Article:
Johnstown is a small town in Allegheny County, Pennsylvania, USA, and is home to one of the largest and most important steel mills in America. It is the second largest city in Pennsylvania in population terms after Pittsburgh and the third largest in North America after New York.
The area was home to an Indian village in Shawnee, Delaware, before Joseph Johns, a Swiss Mennonite, founded the city in the 19th century. Johnstown was connected to Baltimore, Ohio, and became a stop on the Pennsylvania Railroad's main line. It connected Baltimore and Ohio with Pittsburgh, Pennsylvania, the second largest city in Pennsylvania and the third largest in North America after New York, but it has since become another stop along the main Pennsylvanians Railroad line and has become a major hub for the steel industry in Allegheny County and other parts of Pennsylvania.
Johnstown was important in the 19th century as a stopover on the Pennsylvania Canal Barge, which was transported piggyback on its western arm to Pittsburgh. Johnstown was at the head of the western tributaries of the canal, transporting and drifting canal boats that crossed the water from Pittsburgh to the Ohio Valley. It was also the beginning of a large waterway system in Pennsylvania and Ohio, transporting canal boats and washed up on its eastern arm before continuing across the water to Pittsburgh and the Ohio Valley, and ending its canal branch in Ohio and western Pennsylvania.
New regulations ordered by the EPA in the 1970s hit Johnstown hard, with the closure of the aging Cambria plant and the construction of a new plant at the site. With the Pennsylvania Railroad now crossing the state, canal traffic became superfluous, and with it the city's role as a stopover for canal boats and their role in waterways, as well as the development of railroads and other transportation systems, which it has since made superfluous. The Pennsylvania Railway now crosses the states, but its expansion into the Ohio Valley has made canal traffic obsolete.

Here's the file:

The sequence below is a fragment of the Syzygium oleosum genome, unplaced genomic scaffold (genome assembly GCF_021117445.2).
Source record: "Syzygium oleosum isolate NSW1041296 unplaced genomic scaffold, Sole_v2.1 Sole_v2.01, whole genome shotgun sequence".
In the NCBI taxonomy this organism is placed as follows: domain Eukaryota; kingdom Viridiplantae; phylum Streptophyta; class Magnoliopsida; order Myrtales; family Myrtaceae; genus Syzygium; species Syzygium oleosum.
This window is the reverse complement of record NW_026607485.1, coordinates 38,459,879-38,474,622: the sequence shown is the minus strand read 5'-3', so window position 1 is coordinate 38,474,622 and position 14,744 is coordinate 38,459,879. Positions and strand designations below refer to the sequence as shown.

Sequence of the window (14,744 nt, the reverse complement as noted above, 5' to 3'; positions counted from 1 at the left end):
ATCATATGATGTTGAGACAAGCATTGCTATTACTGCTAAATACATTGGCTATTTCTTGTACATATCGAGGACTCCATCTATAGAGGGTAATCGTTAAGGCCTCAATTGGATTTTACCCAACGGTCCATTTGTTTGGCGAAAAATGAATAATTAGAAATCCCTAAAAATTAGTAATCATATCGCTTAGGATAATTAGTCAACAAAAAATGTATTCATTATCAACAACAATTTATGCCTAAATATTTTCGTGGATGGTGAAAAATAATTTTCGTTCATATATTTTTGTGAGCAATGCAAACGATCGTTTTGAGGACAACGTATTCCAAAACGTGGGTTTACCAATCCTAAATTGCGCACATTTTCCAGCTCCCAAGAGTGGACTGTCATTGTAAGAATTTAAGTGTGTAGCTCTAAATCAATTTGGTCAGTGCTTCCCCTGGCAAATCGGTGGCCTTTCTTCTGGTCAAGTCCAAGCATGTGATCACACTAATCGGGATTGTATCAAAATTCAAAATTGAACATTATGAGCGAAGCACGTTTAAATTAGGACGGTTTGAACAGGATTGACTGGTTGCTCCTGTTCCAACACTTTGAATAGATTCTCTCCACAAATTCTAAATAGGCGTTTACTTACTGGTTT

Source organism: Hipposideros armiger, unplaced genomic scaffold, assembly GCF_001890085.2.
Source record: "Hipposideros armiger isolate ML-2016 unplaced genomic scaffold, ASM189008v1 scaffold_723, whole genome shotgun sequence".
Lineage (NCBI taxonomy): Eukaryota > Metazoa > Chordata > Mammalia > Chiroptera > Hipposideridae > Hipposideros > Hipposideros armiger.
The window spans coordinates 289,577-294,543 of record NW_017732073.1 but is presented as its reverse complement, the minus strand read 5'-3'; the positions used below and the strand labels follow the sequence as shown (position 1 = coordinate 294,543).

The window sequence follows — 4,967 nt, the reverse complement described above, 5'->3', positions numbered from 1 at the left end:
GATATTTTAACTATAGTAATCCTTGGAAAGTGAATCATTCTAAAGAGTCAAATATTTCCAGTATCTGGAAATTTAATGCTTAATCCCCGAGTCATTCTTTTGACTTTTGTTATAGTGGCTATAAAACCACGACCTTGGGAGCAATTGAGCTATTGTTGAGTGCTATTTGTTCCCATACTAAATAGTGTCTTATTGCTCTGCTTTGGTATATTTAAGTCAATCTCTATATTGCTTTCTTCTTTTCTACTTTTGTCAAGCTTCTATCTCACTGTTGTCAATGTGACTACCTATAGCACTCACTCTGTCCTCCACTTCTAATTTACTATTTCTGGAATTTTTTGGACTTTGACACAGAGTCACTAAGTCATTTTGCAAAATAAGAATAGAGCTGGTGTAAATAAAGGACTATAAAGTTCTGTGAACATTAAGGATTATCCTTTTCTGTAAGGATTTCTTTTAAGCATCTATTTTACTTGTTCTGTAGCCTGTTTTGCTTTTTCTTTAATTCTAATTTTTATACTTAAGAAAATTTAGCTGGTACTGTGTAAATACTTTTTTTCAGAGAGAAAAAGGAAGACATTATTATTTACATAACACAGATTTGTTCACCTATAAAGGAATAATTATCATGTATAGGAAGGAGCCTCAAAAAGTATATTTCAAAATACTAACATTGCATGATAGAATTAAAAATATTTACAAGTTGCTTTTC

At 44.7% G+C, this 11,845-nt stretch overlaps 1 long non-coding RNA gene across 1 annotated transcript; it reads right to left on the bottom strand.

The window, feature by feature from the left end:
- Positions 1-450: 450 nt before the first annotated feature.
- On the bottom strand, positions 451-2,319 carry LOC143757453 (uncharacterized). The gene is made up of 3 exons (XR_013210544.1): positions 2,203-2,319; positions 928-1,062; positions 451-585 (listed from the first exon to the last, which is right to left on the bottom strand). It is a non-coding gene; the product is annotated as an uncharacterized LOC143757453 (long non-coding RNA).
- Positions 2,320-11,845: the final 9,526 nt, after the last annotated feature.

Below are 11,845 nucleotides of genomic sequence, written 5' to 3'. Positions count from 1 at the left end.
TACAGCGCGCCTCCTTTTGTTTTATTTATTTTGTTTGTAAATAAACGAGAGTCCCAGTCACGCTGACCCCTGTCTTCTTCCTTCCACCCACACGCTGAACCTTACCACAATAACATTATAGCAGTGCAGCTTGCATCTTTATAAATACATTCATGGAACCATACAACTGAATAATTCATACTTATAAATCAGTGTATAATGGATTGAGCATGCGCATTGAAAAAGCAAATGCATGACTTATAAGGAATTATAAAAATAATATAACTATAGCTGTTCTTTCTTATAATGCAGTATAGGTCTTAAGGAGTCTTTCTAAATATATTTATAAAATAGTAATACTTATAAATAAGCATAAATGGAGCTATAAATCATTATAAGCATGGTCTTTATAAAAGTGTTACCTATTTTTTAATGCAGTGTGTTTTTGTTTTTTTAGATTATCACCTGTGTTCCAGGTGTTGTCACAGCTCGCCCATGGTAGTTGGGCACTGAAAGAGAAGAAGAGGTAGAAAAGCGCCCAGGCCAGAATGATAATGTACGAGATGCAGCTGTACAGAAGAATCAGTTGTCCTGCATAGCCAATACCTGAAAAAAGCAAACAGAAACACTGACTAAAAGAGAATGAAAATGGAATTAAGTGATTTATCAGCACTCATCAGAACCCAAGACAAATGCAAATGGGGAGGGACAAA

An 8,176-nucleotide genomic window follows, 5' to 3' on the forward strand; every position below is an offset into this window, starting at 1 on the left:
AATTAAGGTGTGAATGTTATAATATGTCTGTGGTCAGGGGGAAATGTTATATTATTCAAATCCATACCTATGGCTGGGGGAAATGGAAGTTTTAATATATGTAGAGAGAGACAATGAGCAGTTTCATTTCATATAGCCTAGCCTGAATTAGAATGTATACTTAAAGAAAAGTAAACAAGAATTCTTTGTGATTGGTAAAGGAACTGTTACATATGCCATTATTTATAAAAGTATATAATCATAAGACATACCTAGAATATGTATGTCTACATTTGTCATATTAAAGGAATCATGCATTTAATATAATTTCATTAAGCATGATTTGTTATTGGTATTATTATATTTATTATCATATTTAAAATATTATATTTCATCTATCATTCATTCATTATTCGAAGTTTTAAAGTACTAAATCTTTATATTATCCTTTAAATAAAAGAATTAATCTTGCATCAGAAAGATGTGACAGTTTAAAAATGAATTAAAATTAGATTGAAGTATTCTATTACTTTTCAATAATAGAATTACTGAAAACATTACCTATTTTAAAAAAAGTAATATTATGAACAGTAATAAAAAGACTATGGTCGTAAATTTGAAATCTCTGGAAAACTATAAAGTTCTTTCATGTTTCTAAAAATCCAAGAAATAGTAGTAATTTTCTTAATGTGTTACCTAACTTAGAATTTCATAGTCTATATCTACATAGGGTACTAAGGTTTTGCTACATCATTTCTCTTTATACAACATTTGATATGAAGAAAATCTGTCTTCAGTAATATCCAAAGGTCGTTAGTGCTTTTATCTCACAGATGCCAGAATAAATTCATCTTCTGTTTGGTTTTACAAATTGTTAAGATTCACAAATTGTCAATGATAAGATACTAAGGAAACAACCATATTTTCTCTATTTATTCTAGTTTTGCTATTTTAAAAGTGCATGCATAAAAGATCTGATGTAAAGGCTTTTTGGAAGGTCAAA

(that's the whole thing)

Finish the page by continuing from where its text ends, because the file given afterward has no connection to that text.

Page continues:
Bethlehem Steel, which had made a large contribution to the fund, committed to bringing new steel technologies to Johnstown after being impressed by the city's own diversification efforts. The city received another reprieve from the company's top management, who had always regarded the work in Johntown with special affection because of its history and reputation.
When the new workers settled, the city, like most industrial cities in the north, was settled, and there were few black neighborhoods in Johnstown. This exacerbated the racism that had been stoked over the years to demonize black and Latino residents. There were a few white neighborhoods like Rosedale that were separated from the rest of the city, but not as much as the others. Indeed, Johntown declared itself "flood-free," a sentiment that intensified when it was the only riverside town in Pennsylvania not to flood after Hurricane Agnes in 1972.
An estimated 20 million tons of water began to flow into a winding gorge that led to the collapse of a bridge over the Allegheny River, one of the largest in the United States. The resulting 40-foot-long wall of water crisscrossed the city, killing more than 1,600 people, most of them blacks and Latinos, destroying more than 1,600 homes, and earning Johnstown the nickname "Flood City" that it still bears today.
In the twenty years since its inception, Cambria Works has been a huge company, covering more than 1,000 acres of land in Johnstown, Pennsylvania, and employing over 7,000 people. The largest earth dam in the United States, made of earth and rock instead of steel and concrete, measures 1.50 by 1.50 meters and covers an area of 1.5 million hectares, making it one of the largest man-made lakes in North America.
Cambria Iron Company in Johnstown is the leading steel producer in the United States, outpacing steel giants Pittsburgh and Cleveland. The industrialization of the area, along with the construction of a number of other industrial parks, helped attract manufacturing and transform Johntown into a thriving steel city during the 19th century. A recent study by the Pennsylvania Department of Environmental Protection (DEP) showed how the development of bike paths, bike lanes and bike lanes could provide recreational opportunities and at the same time promote tourism, as well as how parks can provide green spaces and play areas while absorbing and storing flood water. Residents pointed to pollution problems caused by abandoned coal mines and the low-frequency bus routes that reduce traffic.
But, encouraged by steel companies, the city fathers formed an association called Johnstown Area Regional Industries (JARI) and raised $3 million to develop a new public park and bike path system in the area. Students inspect the new bike path outside the Cambria Iron Company factory in Johntown, Pennsylvania.
The students began to visit the city and learn about the challenges and opportunities it faced. The students' trip to Johnstown was funded by the Green New Deal, which is being unwrapped as part of President Obama's State of the Union address in Washington, D.C.